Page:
Take the 2-minute tour ×
Stack Overflow is a question and answer site for professional and enthusiast programmers. It's 100% free, no registration required.

Consider the following:

    public Something(IInterface concreteObjectOne, IInterface concreteObjectTwo) 
        this.concreteObjectOne = concreteObjectOne;
        this.concreteObjectTwo = concreteObjectTwo;

How do I set set this type of binding up with Ninject? I'd try Googling the term, but as I'm not sure what this is called I can't, nor can I find anything on the Wiki about this.


I believe this is called Convention Based Binding, as described here. However this documentation is for version 1.0 and 2.0 does not have the Only method. I'd like this to be achieved without attributes - using the convention of names or something similiar.

share|improve this question

2 Answers 2

up vote 8 down vote accepted

In addition to the use of "Only" method, the article suggests another solution by specifying different attributes for the injected objects.


public class ObjectOneAttribute : Attribute

public class ObjectTwoAttribute : Attribute



public Something([ObjectOneAttribute] IInterface concreteObjectOne, [ObjectTwoAttribute] IInterface concreteObjectTwo) 
        this.concreteObjectOne = concreteObjectOne;
        this.concreteObjectTwo = concreteObjectTwo;

And when you want to bind the interface to the correct concrete object, use the "WhereTargetHas" method:


Update: Solution without using attributes:
Use the method "When":

Bind<IInterface>().To<YourConcreteTypeOne>().When(r => r.Target.Name == "concreteObjectOne");  
Bind<IInterface>().To<YourConcreteTypeTwo>().When(r => r.Target.Name == "concreteObjectTwo")


share|improve this answer
I'd rather not add attributes. The end of the article shows how to make use of convention, e.g. the parameter is named X. That's what I'm after really. –  Finglas Mar 7 '10 at 13:25
@Finglas I've updated with another solution –  user434917 Mar 7 '10 at 13:31
That's excellent. I was close when I was playing around to getting this to work, but you're spot on. I don't have anything against attributes by the way, I just find in this scenario it's wasteful. This type of configuration is not common in my code base, so using the When method is much nicer. Cheers. –  Finglas Mar 7 '10 at 13:37

If I may be allowed to offer some general, instead of Ninject-specific, guidance on this, I would suggest that you reconsider your design slightly. The current constructor is vague because it offers no guidance about which implementation of IInterface that goes where - I realize that this is just a mock-up of your real API, and while the real API may offer more help to the human developer in the form of aptly named parameters, a machine like a DI Container cannot infer correct usage.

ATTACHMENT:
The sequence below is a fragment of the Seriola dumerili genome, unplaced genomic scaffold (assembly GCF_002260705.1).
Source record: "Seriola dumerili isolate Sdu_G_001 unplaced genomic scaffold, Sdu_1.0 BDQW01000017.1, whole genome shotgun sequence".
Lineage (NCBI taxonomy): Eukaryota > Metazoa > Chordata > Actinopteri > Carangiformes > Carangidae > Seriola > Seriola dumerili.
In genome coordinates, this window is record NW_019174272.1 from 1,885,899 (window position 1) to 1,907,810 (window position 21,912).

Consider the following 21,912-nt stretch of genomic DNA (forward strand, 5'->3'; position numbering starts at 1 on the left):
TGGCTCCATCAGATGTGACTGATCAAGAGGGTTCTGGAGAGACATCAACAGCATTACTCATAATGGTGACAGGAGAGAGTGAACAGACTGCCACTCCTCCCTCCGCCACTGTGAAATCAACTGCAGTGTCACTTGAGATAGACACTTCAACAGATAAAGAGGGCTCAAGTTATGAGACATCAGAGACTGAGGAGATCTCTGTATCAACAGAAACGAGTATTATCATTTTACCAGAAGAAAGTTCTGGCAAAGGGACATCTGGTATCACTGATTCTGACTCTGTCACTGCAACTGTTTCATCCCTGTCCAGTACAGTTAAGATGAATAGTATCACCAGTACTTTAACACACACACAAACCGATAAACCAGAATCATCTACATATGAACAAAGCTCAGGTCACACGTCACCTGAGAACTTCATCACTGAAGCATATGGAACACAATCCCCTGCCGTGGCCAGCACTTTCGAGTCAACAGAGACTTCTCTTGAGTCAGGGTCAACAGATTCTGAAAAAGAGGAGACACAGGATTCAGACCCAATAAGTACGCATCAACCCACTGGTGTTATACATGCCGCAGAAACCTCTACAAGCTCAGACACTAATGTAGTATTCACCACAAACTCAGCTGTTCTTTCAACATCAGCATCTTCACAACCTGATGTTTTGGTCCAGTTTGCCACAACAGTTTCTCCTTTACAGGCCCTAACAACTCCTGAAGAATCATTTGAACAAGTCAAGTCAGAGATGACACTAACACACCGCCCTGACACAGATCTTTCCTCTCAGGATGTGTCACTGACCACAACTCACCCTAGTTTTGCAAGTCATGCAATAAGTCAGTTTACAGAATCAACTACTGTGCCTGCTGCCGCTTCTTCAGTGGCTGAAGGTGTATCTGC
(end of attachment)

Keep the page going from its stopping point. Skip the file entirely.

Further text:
Many DI Containers offer some way to address such vagueness, for example by providing attributes you can use to associate names (metadata) with each dependency. AFAIR, Ninject has Inject attributes...

However, consider a couple of alternatives:

The first alternative is to encapsulate the two similar interface instances in an Parameter Object, like this:

public interface IParameterObject
    IInterface ObjectOne { get; }

    IInterface ObjectTwo { get; }

You can now change the constructor to take an instance of IParameterObject instead of the two interface instances themselves.

public Something(IParameterObject po)
    this.concreteObjectOne = po.ObjectOne;
    this.concreteObjectTwo = po.ObjectTwo;

This means that you can push configuration of IParameterObject to the Composition Root.

Another alternative to ponder is whether it makes sense to consider the case with two instances as just a special case of a more general design that takes any number of instances. This may not always be the case, but if it is, you can change the constructor to this:

public Something(IEnumerable<IInterface> objects)

I would personally prefer any of the above suggestions over anything that uses specific Ninject features, because it forces me to make the API more explicit in general, and thus more readable and maintainable.

share|improve this answer
@Mark. You answer yesterday (thanks again) moved me to use a factory in order to use the strategy design pattern for my plugable algorithms. The factories in question now take the two concrete objects, but as I'm using the strategy pattern they are both of the same interface. Normally without IOC I'd write code like this and manually wire up the dependencies. It also makes unit testing easy. While what you suggested would work, I somehow feel it is unessary. With 2.0 I just can't seem to find the correct way of doing anything but simple binding. –  Finglas Mar 7 '10 at 13:24
Fair enough - glad you found a solution :) –  Mark Seemann Mar 7 '10 at 14:10

Your Answer


By posting your answer, you agree to the privacy policy and terms of service.

Not the answer you're looking for? Browse other questions tagged or ask your own question.